“EV was founded on the core belief that adults with autism and developmental disabilities are capable of holding a job and doing meaningful work, and what our employees are accomplishing every day is proof that this is true,” Ireland explained.  “Regardless of whether they are high, mid- or lower-functioning employees, EV offers each employee a job based on what he or she can contribute to the business. Our business proposition is to break everything down, organize each business operation to fit our workers, and not to be afraid of risk or to try something new.”

Currently, EV runs a thriving laundry service for students attending the University of North Carolina, operates a transit bus cleaning operation that works five days a week, rents space at its headquarters building for meetings and social events, produces and markets premium handmade scented candles sold in gift shops, Whole Foods and online, and operates an office solutions service. Cited by Autism Speaks as one of America’s leading small business models for employing adults with autism, this sustainable business model is proving so successful in Chapel Hill that groups in New York and Detroit are replicating the model and other communities may soon follow suit.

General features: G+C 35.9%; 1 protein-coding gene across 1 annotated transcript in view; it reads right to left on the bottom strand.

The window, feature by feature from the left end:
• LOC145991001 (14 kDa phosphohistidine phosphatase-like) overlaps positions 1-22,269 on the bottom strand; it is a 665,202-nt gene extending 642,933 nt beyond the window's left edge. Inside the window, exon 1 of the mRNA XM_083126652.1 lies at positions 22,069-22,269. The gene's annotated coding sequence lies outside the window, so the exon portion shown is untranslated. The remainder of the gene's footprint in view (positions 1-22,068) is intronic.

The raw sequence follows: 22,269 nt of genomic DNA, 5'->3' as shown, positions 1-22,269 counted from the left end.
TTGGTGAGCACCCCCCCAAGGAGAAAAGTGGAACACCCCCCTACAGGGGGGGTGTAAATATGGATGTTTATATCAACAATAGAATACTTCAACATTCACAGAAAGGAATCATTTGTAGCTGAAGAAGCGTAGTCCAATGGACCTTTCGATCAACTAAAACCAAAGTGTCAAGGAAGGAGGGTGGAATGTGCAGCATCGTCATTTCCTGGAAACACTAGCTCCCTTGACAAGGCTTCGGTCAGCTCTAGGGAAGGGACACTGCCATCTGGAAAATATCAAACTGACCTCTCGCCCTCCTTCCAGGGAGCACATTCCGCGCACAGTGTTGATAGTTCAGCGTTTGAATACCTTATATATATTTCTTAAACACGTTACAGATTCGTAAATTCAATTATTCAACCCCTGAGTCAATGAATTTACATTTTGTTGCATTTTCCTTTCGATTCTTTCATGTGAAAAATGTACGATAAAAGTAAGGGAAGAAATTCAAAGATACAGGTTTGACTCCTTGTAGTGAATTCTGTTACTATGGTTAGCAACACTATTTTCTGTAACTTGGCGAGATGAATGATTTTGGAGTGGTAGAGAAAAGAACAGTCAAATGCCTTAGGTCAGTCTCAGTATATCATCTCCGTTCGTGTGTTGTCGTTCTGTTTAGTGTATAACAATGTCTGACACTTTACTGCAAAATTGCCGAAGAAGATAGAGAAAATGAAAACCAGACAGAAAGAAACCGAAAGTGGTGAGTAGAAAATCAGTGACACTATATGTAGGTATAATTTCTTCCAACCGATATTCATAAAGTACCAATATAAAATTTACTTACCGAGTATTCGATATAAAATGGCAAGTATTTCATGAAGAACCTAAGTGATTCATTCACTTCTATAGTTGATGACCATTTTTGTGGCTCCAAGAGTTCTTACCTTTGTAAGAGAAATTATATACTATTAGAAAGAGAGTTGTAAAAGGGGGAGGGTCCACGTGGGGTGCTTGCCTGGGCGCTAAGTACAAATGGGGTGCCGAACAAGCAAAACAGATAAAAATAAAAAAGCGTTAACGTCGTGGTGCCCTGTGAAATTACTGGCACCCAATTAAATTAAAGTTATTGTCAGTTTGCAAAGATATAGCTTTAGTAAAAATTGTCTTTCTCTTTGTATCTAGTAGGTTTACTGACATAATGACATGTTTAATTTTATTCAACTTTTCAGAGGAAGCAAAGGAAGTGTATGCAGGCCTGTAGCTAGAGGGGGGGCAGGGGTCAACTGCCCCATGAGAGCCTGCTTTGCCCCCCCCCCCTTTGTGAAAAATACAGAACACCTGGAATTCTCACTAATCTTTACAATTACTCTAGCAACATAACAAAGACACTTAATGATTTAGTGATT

Along with EV, the conference will feature the successes of a range of non-profit organizations and small businesses that are using entrepreneurial principles to provide employment opportunities for adults on the autism spectrum. Organizations that will be featured are: